John Kerry, International Man of Nuance
Jonah Goldberg captures the essence of the Kerry campaign quite nicely:
In the 1980s, when it seemed like the “squishes” in the Reagan White House were getting the upper hand over the Reaganites – or, if you prefer, the hardliners – in the battle for Reagan’s ear, the call went forth, “Let Reagan be Reagan.” The argument was that Reagan’s instincts and principles were better than those of his New York Times-pleasing handlers, and they shouldn’t try to make the Gipper be somebody he wasn’t.
Today we’re witnessing the same thing in reverse. A host of Democratic operatives, elder statesmen, consultants and pundits have launched a campaign that says in effect, “Don’t let Kerry be Kerry.” Here’s the problem. Kerry is, as he’s been known to brag, a “man of nuance” or of “complexity.” What he means by these terms, of course, is that he should be permitted to say whatever he wants – or whatever the audience at a particular moment wants to hear – without feeling like he’s contradicting, or making an ass of, himself.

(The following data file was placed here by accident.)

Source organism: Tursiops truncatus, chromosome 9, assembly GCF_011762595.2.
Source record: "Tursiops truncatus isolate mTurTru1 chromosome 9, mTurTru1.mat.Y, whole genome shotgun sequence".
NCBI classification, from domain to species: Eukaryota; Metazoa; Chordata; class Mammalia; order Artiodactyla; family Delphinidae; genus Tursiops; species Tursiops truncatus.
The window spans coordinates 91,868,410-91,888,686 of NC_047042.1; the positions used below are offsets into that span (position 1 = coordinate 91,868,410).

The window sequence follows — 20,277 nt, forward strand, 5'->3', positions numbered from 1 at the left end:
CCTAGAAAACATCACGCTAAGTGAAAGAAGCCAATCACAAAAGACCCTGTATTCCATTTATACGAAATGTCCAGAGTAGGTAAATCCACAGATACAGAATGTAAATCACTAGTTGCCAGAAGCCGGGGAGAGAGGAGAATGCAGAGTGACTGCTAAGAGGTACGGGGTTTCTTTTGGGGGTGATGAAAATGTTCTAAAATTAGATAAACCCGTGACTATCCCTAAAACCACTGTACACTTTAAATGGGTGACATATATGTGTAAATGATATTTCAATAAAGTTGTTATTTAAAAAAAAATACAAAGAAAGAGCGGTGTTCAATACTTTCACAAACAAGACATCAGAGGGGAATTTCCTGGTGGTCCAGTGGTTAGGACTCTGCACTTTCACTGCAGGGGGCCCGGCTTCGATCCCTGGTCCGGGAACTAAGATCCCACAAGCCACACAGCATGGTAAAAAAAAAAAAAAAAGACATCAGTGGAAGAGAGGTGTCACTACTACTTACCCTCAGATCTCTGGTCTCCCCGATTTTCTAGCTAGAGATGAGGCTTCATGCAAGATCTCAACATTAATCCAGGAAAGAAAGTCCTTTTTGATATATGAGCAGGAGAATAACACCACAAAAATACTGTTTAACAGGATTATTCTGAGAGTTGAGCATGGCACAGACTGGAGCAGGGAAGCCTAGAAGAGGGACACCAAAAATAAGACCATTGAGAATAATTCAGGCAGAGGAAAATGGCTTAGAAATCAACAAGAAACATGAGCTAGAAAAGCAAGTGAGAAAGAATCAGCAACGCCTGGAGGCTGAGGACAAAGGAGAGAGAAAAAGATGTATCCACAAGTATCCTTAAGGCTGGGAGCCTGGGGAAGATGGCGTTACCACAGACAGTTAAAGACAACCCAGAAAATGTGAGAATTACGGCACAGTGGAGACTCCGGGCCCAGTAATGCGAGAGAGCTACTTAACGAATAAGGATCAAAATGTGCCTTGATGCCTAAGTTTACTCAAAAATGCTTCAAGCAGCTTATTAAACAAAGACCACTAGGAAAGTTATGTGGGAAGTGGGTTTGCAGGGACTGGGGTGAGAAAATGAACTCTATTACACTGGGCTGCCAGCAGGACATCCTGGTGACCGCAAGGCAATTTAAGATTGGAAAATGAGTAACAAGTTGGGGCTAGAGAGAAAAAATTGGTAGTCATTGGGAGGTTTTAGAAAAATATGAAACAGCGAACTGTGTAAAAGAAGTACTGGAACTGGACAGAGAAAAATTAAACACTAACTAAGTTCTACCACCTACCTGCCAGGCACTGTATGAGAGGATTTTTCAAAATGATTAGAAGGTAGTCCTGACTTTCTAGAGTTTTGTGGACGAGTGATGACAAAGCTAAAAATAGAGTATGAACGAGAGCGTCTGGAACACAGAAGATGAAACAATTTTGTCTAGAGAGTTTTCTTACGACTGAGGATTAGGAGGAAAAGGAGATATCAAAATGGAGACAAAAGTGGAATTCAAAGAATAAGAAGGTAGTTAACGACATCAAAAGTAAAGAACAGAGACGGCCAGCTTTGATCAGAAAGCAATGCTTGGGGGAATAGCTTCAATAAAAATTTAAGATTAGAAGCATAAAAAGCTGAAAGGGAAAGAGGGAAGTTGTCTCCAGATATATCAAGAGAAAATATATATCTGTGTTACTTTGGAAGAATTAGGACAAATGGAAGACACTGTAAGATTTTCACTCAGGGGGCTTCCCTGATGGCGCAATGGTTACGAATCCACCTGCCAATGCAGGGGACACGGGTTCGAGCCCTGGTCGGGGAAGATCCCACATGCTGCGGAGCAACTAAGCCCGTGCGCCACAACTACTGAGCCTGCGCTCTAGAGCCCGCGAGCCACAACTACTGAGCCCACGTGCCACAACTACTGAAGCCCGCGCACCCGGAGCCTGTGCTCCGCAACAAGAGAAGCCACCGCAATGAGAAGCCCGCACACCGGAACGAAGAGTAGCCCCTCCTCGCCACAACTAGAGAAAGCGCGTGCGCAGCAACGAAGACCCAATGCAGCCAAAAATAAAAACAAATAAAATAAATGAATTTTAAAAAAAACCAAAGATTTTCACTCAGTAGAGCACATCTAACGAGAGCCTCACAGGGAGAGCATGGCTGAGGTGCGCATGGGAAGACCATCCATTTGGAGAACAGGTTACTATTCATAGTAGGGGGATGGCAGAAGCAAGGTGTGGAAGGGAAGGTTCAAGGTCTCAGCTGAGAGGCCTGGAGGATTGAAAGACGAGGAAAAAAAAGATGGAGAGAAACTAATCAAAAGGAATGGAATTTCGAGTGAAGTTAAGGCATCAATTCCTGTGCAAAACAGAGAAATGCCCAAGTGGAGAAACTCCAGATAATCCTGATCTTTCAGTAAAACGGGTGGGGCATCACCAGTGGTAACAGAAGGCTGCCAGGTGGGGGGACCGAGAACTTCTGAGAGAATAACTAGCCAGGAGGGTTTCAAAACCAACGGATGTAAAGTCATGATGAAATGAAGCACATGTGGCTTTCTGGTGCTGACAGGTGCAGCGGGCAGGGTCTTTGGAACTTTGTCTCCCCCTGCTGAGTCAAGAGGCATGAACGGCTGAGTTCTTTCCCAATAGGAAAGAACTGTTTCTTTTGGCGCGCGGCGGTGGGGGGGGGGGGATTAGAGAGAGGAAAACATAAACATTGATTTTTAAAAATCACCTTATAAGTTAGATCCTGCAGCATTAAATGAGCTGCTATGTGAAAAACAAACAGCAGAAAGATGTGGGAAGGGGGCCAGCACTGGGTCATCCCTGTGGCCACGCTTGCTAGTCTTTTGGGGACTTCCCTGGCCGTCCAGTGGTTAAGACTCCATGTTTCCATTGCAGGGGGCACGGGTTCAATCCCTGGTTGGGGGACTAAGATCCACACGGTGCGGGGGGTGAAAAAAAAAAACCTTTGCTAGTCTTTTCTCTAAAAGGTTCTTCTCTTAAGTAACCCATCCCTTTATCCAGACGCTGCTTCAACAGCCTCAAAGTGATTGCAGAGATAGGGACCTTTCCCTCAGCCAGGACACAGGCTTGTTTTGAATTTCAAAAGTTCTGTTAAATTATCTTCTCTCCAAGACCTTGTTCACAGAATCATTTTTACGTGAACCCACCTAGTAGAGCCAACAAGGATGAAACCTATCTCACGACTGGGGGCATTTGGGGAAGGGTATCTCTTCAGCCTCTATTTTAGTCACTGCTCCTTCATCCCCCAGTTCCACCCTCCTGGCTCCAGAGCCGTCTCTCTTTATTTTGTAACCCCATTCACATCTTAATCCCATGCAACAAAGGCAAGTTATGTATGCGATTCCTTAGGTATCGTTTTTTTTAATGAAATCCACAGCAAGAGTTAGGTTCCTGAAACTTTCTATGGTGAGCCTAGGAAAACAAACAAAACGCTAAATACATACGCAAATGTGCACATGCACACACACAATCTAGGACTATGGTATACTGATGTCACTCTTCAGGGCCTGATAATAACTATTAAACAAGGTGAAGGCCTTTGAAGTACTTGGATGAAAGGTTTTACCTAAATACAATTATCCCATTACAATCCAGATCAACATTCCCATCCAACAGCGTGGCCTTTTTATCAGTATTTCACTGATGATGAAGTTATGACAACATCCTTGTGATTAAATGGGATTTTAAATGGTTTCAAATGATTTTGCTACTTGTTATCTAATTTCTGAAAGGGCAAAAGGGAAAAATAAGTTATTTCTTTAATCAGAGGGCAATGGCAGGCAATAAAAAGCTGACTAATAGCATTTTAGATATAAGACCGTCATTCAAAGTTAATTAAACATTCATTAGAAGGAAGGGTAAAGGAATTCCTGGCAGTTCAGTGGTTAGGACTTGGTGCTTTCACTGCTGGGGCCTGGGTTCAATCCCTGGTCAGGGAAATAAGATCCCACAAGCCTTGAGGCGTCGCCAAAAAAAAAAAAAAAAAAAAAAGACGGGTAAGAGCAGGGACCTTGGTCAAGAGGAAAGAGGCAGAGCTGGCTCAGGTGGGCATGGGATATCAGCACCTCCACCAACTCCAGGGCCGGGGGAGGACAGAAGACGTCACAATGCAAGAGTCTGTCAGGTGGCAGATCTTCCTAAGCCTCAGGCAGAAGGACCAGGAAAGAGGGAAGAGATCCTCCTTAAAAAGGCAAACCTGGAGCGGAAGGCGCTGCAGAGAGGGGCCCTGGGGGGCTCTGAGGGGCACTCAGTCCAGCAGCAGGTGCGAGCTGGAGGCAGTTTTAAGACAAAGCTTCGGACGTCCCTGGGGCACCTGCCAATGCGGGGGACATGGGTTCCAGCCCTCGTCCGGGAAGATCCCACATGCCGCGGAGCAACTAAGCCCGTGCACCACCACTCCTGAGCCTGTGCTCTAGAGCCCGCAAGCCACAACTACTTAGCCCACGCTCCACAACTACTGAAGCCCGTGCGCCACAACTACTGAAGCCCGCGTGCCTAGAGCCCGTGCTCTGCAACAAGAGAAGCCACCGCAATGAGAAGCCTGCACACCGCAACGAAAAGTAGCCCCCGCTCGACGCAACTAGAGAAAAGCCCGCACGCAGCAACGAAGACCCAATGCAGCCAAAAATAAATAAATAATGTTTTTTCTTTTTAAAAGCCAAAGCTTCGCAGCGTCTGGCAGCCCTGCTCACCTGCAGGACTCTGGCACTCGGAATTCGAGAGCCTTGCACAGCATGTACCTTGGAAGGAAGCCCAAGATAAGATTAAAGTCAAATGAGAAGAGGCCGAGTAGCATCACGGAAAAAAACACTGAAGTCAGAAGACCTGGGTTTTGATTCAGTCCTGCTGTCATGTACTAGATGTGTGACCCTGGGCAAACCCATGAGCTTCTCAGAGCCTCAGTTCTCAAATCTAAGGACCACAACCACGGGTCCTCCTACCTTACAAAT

The little examples are legion. “Who among us doesn’t like NASCAR?” Kerry asked not too long ago, about as convincingly as a French chef lauding Spam. More recently, he tried to convince a crowd of farmers that even though he grew up the son of a diplomat, spending most of his time in Europe or boarding school, he was actually a farmer at heart because as a kid he got to ride a tractor a few times at a relative’s house. By this standard, I joined the circus as a kid because I once got to ride an elephant when Barnum and Bailey came to New York.
Although it would have been funnier had Kerry said, “Whom among us doesn’t like NASCAR?”